There is a significant loss of truth in the modern, naturalistic worldview, and with this loss of truth, comes a loss of freedom. Truth as a permanent, unchanging, correct relationship between thought and reality no longer existed (50). Now science is seeing subatomic particles as the creator of all things and forgetting the subjectivity of science. People seem to think they can transcend the limitations of being human. Can we trust our minds to give us the truth of reality, if our minds are only a product of reality, even if they are a product achieved from a transcendent array of potential options? The answer is no (61).
Bush lastly eludes to evidence or results of the modern world, “one cannot ignore the implications of the rise of modern art and hard rock music. Loss of meaning, random abstraction, dissonance, and pagan eroticism are not signs of advancement even upon advancement assumptions (88).” Meaningless art and music filled with rage point to a world void of God, and beg us to ask, is a world without God as the focal point advancing? Bush concludes that “without God as a control center, everything floats on a sea of relativity (103).” In the final pages of his book, Bush brings it back to Jesus, and the divine objective truth of the Bible. Bush expressed that we need not go back to the olden days, but it sure would be true advancement to bring God back as the focal point of society today.
In the “Advancement,” traditions are set aside; cultural roots are forgotten and ignored (5). Bush argues that we live in a world with scientific advancements, technology, combined into a lethal cocktail of a dominating naturalistic worldview void of God. On Easter of 2019, nearly 300 Christians were murdered in Sri Lanka during masses. Political officials and media outlets in the US called these murder victims, “Easter worshippers.” As evident in the term “Easter Worshippers,” advancement thinking is so far detached from the worldview containing Jesus, that politicians could not even bring themselves to use the term, Christian. After reading Bush’s book, one is not be surprised that the present-day media would avoid the word Christian, Bush gave the history on how and why the world is so Godless in the Advancement thinking as the Advancement view of the world denies the Christian biblical worldview.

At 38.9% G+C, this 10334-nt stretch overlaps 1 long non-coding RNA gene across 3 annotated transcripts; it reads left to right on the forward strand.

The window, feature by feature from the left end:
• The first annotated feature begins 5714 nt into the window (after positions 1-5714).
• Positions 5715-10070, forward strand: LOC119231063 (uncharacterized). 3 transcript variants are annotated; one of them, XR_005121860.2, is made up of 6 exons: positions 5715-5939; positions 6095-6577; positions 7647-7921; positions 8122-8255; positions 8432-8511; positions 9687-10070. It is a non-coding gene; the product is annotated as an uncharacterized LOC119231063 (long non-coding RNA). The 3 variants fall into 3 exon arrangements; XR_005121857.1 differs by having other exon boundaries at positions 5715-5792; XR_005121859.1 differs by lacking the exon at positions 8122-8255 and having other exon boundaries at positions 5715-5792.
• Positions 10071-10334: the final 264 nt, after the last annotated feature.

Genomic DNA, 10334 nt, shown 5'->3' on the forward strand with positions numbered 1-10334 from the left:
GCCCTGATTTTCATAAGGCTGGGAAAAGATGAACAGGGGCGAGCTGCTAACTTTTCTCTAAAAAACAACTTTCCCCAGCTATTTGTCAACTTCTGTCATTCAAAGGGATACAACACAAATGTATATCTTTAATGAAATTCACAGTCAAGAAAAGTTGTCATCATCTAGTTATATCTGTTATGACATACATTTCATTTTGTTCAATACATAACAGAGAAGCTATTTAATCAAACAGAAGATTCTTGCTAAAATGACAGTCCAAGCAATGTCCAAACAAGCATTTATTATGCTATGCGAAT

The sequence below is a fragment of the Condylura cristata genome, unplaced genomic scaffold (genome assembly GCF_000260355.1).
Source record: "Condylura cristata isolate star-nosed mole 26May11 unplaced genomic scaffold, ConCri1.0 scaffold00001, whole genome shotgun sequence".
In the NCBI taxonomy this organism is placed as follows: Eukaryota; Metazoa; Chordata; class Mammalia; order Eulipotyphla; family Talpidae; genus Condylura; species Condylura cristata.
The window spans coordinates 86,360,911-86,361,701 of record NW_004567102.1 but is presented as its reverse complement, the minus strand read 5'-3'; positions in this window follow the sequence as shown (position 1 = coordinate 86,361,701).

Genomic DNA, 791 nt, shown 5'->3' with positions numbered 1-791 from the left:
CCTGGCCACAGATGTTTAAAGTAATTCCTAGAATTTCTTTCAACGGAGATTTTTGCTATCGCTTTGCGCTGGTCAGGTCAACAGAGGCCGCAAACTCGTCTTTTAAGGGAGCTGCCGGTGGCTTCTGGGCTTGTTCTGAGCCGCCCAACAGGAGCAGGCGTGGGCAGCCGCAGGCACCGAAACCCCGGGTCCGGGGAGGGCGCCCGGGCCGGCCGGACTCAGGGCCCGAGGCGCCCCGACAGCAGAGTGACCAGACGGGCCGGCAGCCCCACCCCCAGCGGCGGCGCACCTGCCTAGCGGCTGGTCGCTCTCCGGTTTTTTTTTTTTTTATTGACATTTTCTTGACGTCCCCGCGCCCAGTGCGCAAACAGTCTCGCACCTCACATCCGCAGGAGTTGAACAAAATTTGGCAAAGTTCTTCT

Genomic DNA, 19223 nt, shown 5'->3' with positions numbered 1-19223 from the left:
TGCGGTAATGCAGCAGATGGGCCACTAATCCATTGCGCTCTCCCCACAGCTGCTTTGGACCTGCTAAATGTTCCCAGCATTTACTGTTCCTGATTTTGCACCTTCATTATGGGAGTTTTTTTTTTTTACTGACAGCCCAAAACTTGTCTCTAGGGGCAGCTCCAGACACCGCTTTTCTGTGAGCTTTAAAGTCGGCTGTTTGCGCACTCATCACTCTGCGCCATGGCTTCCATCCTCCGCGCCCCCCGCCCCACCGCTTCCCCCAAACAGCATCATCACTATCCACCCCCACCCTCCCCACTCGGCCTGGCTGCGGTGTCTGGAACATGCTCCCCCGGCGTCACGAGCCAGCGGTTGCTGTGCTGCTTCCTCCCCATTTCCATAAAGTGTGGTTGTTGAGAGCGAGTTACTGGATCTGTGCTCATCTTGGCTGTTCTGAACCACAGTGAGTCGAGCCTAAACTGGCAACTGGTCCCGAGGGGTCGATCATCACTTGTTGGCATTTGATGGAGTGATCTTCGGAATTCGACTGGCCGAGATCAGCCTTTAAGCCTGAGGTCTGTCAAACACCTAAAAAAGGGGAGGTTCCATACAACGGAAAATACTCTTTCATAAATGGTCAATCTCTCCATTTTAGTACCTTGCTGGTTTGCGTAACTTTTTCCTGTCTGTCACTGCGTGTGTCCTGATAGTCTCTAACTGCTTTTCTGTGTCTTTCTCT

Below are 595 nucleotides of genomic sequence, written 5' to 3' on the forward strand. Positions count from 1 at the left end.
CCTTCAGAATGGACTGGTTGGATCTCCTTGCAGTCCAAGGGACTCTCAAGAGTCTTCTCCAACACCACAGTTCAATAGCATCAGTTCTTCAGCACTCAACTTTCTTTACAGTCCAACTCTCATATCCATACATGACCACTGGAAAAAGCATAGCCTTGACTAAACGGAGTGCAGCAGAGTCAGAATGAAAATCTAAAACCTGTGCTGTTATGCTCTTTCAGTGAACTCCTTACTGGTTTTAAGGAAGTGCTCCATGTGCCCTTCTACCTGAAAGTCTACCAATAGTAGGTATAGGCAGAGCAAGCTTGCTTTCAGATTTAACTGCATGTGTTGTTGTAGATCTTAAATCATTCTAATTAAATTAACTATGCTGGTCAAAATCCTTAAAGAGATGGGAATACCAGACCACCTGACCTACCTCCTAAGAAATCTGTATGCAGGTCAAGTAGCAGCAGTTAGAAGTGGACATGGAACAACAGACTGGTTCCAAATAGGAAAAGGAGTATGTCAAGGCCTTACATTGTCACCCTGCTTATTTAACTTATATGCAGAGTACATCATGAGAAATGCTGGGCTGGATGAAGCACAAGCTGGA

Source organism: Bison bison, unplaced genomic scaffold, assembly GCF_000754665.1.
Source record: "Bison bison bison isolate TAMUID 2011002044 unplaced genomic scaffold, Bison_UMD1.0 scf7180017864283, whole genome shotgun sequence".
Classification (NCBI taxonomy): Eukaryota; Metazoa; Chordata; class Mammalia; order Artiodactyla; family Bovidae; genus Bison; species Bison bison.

We Christians living through the era of the Advancement no longer have the luxury of a majority consensus in Western society (5). Bush had a “slam dunk,” in his assessment of a world void of God lacking meaning and purpose. It appears today that anything Christian or God rooted is quickly dismissed or shunned by secular institutions like the government in the previously mentioned example of “Easter worshippers,” however; when it comes to saving sea turtles, that news is in the main headlines. What happened to the value and meaning in human life? Scientists or politicians without God’s Word to guide them may be deceived into thinking that an unborn child is not a child or that disease is an evolutionary process related to natural selection (103). Bush makes it objectively clear to his audience, why God is needed in our worldview for meaning, and that the Biblical solution is the only livable option that brings satisfaction in life. Bush’s message is sadly evident today, as we witness sea turtle eggs as more protected by the government in New York than unborn human babies in the womb of their mother.
Another strength Bush pointed out was the evidence of decline with art and music as evidenced with angry, heavy metal music, and modern art. One can ponder how a blank canvas of all white can be considered art? How is a blank canvas sold for millions, and on display in museums? By today’s subjective and relative worldview standards, a blank canvas is “modern art.” The days of Mozart and Beethoven are a far cry from most of the uninspiring music and art of the Advancement today. The art and music argument given by Bush is a clear example of where the Advancement worldview, perhaps, to use Darwin’s terminology, is not evolving as fit for survival.